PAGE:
Navajo Loop Trail in Bryce Canyon.
Navajo Loop Trail in Bryce Canyon.

There were three stops that stood out to me as must-sees. The other stops were wonderful but began to look the same to me. First, the stop at Sunset Point to see Thor’s Hammer (above) is worth the stop. You can pick up the 1.3-mile Navajo Loop Trail if you want to walk down and see the Hammer up close, or you can stay up top and walk the rim. Both are breath-taking.

Second is the stop at Natural Bridge, one of several arches in the park. This one is very close to the parking area and is accessible to all. There are no trails to walk closer to the arch, but you can get a nice look at it from the viewing area.

Natural Bridge in Bryce Canyon

Third is the stop at Inspiration Point. It is a short climb to an amazing viewpoint of the Bryce Canyon Amphitheater.

You can view the photo gallery of our day in Bryce Canyon.

Mule Ride down the North Rim

North Rim, Grand Canyon

Remembered how I mentioned before that Kanab, Utah is the perfect home base? You are only a few miles from the Arizona border when in Kanab, and approximately an hour and a half from the North Rim of the Grand Canyon. The North Rim is the quieter and lesser traveled rims of the Grand Canyon, but it is no less spectacular and stunning than the busier destination to its south.

We chose to make this a day trip from Kanab – leaving early and coming back in the not-too-late evening. When we arrived at the North Rim Lodge, it was evident that the lodge was more analog and digital. (That is *not* a knock against it, by the way.) The lodge is small – much smaller than the facilities on the South Rim – and the activities are mainly hiking the trails or grabbing a mule ride.

We stopped for a quick lunch in the Lodge dining room and were able to hop on the 3.5 hour mule ride down to Supai Tunnel. Riding a mule into the Grand Canyon has always been a bucket list item for my husband and I was so glad that the timing worked out! Similar to our experience on the South Rim, the guides are skilled professionals who wrangle livestock for a living. Our particular guide, Mark Williams, was a true cowboy who was born into the family business of cattle farming.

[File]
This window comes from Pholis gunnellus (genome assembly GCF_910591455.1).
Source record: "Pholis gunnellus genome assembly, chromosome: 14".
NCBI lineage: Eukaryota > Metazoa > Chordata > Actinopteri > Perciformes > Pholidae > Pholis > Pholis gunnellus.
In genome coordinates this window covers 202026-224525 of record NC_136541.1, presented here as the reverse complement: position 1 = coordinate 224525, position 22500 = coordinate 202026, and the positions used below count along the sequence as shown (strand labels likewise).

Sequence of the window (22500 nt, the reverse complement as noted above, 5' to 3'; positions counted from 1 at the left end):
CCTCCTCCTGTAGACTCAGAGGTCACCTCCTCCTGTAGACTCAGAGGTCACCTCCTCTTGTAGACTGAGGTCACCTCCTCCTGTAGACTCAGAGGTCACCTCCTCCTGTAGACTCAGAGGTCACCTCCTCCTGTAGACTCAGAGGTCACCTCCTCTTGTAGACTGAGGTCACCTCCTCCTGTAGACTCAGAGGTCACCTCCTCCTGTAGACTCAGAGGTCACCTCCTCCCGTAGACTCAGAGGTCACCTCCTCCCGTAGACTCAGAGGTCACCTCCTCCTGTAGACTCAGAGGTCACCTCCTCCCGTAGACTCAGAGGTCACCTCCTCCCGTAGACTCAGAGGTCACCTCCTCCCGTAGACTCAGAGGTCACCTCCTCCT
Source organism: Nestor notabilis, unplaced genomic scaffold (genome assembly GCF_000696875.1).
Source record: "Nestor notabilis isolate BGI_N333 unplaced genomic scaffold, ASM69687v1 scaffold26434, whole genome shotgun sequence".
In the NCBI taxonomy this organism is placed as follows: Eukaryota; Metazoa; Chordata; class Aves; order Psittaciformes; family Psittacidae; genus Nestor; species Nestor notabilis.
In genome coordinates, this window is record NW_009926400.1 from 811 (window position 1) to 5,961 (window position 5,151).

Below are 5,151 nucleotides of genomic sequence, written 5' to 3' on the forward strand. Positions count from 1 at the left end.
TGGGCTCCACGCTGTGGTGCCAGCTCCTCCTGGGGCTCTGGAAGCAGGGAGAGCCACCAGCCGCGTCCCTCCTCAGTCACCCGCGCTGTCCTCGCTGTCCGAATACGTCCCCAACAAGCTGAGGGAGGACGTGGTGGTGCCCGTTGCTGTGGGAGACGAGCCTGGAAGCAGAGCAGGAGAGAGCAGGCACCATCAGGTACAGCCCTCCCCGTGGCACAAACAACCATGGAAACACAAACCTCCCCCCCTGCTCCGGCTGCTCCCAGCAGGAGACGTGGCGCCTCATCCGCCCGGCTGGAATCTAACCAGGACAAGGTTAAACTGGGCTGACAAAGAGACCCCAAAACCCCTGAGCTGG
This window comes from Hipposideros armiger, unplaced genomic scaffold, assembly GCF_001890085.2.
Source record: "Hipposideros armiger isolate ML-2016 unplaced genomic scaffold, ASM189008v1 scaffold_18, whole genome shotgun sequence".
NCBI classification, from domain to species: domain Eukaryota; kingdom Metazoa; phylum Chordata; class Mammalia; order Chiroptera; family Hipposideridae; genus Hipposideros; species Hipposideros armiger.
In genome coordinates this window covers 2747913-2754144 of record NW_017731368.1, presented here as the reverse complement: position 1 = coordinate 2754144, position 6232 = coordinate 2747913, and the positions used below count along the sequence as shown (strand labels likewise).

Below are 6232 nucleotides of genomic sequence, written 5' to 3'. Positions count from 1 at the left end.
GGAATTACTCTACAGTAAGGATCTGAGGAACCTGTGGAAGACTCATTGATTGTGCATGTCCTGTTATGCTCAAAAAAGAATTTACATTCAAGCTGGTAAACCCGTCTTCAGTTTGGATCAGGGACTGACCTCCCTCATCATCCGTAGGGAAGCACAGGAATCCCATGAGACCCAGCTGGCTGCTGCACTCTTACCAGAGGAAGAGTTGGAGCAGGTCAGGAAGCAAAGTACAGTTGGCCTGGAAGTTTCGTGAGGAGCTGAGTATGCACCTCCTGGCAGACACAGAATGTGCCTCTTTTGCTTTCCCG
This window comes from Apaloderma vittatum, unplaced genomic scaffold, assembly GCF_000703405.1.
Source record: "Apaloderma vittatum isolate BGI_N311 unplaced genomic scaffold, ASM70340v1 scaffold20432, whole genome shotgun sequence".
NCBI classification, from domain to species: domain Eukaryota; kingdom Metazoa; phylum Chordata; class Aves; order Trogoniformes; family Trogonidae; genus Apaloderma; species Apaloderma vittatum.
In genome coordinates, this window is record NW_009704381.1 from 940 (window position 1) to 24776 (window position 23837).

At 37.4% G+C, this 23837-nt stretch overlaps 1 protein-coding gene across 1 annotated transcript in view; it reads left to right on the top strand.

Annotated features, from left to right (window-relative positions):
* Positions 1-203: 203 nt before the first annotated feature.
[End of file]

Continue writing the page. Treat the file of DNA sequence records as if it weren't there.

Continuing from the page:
North Rim mule ride into Grand Canyon
Resting the mules at Supai Tunnel before we ascend out of the canyon.

Here’s a video snippet of our ride as we passed park workers who were installing stone along the trail:

What an amazing experience; one that I will never forget!

Horseshoe Bend in Page, AZ

Next stop on this whirlwind bucket list trip was a stop at Horseshoe Bend in Page, Arizona. It is such an iconic view and a stop here has been on my bucket list since the very beginning. Sitting at the edge of the cliff, you get a full view of the Colorado River as it meanders ~1,000 feet below you. The short 1.5-mile walk from the parking area isn’t strenuous, but be advised that it is an exposed walk the entire way. There is no shade, so wearing sun protection like a hat and bringing water is always a good idea.

Antelope Canyon in Page, AZ

Bruce the Shark in Antelope Canyon
“Bruce the Shark” rock formation in Antelope Canyon.

Last, but not least, was a tour of the iconic Lower Antelope Canyon, also in Page. Folks who may not know Antelope Canyon have probably seen some of the amazing images that are made there. The colors and swirls of the canyon rock are unmistakable.

Our tour was reserved in advance via Ken’s Tours, one of several tour operators who lead groups into Lower Antelope Canyon. The tour groups are run like a well-oiled machine. There isn’t much planning required other than making a reservation. What surprised me most was the sheer number of people waiting to get into the canyon. Here’s a shot from the short walk to the canyon entrance and folks waiting on the metal stairs that lead into the canyon. You are constantly in close proximity to people from beginning to end, which is fine. After all, you’re here to look up.
Navigating in Lower Antelope Canyon
As for accessibility, this tour wasn’t strenuous but there is climbing of ladders, stairs, and footholds like the one above. There are also some tight spots but nothing that is dangerous or threatening. If you can make it out to Page, Arizona, then Antelope Canyon (there is Upper and Lower) should be on your list.